Italy: Ex-Prime Minister Matteo Renzi proposes expert government
Rash elections consider the former prime minister as "crazy". A transitional government should protect Italy from an "extremist" course.
In Italy, opposition to the early elections demanded by Lega chief Matteo Salvini is growing. In addition to the boss of the 5-star movement, Luigi Di Maio, now ex-Prime Minister Matteo Renzi has spoken out against the plan. He said it was "crazy" to make a choice the moment the government had to prepare the budget for 2020.
Renzi proposed in an interview with the newspaper Corriere de la Sera instead, to use a transitional government, which would be supported by all parties. That could save the country from an "extremist" course. Among other things, this government should ensure that the planned reduction of the Italian parliament is implemented, as well as quietly prepare new elections at a later date, said the Social Democrat.
Salvini had declared Thursday his coalition with the 5 stars for disabled. On Friday, the right-wing Lega requested a vote of no confidence against non-party prime minister Giuseppe Conte. On Monday, the political groups in the Senate want to discuss a vote for the vote of no confidence.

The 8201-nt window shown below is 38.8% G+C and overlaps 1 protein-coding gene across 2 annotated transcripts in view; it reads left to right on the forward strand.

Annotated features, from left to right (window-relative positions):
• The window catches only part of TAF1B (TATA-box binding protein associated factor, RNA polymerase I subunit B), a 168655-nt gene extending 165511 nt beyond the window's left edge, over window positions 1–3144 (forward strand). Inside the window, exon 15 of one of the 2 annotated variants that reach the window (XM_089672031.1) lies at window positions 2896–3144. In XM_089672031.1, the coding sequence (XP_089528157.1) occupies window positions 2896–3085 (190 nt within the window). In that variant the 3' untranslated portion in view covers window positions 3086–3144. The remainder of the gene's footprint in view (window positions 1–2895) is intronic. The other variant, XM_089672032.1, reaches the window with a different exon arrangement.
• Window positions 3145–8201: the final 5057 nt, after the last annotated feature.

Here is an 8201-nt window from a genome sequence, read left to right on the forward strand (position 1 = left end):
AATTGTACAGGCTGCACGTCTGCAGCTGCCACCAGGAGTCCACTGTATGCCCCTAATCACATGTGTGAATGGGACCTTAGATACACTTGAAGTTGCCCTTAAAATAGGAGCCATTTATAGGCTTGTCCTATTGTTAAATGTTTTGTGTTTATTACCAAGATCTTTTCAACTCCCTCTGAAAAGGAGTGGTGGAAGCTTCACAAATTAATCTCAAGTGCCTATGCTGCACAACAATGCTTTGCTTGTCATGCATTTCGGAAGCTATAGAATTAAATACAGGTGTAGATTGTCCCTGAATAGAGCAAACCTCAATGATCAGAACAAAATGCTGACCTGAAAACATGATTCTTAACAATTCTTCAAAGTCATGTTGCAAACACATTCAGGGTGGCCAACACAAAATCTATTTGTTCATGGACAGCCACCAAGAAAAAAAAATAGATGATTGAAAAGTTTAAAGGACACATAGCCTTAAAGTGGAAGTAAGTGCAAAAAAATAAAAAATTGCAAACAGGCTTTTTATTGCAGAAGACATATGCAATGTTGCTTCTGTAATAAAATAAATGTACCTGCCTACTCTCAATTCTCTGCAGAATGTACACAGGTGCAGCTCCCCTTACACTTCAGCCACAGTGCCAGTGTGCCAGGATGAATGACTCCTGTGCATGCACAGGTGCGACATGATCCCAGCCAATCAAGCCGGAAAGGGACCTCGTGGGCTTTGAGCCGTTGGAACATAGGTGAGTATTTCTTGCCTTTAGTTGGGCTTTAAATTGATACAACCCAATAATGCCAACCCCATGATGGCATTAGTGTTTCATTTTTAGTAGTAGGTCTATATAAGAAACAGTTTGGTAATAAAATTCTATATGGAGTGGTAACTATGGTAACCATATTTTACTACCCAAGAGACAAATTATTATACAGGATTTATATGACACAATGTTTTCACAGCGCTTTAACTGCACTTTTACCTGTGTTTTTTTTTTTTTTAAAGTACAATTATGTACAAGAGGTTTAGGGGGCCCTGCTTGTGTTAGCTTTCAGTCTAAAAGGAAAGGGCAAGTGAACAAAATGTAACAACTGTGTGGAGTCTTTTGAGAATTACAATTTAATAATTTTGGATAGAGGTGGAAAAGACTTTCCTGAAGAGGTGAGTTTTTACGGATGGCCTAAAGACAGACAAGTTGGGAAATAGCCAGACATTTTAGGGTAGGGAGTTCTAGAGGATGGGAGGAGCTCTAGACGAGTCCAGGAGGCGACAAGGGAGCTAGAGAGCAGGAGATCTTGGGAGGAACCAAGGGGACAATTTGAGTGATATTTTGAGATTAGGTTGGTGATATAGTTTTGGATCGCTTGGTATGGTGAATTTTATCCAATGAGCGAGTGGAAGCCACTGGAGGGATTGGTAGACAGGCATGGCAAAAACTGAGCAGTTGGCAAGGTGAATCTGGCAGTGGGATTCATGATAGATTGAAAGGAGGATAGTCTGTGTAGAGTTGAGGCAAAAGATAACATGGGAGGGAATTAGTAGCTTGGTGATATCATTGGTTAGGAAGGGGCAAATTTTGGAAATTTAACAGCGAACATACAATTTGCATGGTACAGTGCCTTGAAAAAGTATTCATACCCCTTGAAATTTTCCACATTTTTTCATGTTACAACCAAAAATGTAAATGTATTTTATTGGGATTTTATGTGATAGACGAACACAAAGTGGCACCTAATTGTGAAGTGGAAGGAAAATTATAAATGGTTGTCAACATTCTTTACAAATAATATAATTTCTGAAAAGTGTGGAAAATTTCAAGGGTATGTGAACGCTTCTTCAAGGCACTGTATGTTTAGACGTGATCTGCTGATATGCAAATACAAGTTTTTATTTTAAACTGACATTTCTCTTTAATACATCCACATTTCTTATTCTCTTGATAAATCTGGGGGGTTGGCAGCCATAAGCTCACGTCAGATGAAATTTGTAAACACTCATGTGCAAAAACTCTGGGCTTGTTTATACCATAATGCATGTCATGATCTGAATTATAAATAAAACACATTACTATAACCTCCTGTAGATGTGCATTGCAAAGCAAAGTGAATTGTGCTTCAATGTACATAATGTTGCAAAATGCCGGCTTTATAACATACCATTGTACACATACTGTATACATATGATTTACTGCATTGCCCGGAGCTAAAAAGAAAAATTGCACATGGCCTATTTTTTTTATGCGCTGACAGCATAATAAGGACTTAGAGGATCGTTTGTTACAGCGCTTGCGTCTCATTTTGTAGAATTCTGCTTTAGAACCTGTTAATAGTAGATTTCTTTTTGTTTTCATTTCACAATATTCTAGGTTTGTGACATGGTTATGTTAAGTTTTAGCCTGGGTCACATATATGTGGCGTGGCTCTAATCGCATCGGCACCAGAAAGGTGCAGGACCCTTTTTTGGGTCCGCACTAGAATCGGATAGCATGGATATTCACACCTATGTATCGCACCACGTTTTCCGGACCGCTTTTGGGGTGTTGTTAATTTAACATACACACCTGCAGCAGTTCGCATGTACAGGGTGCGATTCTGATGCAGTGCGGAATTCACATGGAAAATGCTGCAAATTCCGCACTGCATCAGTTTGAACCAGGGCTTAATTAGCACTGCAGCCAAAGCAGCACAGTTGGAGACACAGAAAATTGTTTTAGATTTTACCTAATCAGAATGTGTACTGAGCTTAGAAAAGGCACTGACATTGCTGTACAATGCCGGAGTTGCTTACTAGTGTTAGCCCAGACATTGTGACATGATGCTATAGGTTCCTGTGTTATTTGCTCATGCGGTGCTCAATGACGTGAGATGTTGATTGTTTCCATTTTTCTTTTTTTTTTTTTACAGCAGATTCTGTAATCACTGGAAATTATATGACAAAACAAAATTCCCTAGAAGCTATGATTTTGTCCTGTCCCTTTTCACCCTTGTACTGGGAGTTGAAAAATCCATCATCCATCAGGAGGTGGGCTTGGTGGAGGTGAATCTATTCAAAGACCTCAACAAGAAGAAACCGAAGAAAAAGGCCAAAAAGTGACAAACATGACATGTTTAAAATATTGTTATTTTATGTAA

Lega hopes for gains from new elections
However, it seems questionable whether Salvini will get the necessary majority for a vote of no confidence in parliament, with which he wants to force the re-election. Both 5 stars and PD have an interest in preventing a swift choice. According to polls, the Lega would emerge as the clear winner in new elections.
The decision on possible new elections is ultimately in the hands of President Sergio Mattarella. If the Senate head of government Conte expressed his distrust, Mattarella would have to decide whether he dissolves parliament and appoints new elections.
Mattarella has repeatedly insisted that a government must be in office to finalize the budget in the debt dispute with the EU. Its first draft must be submitted to the EU by the end of September. Therefore, it has been speculated since the break of the previous coalition government that the president could appoint a transitional government of technocrats and postpone the elections to February or March.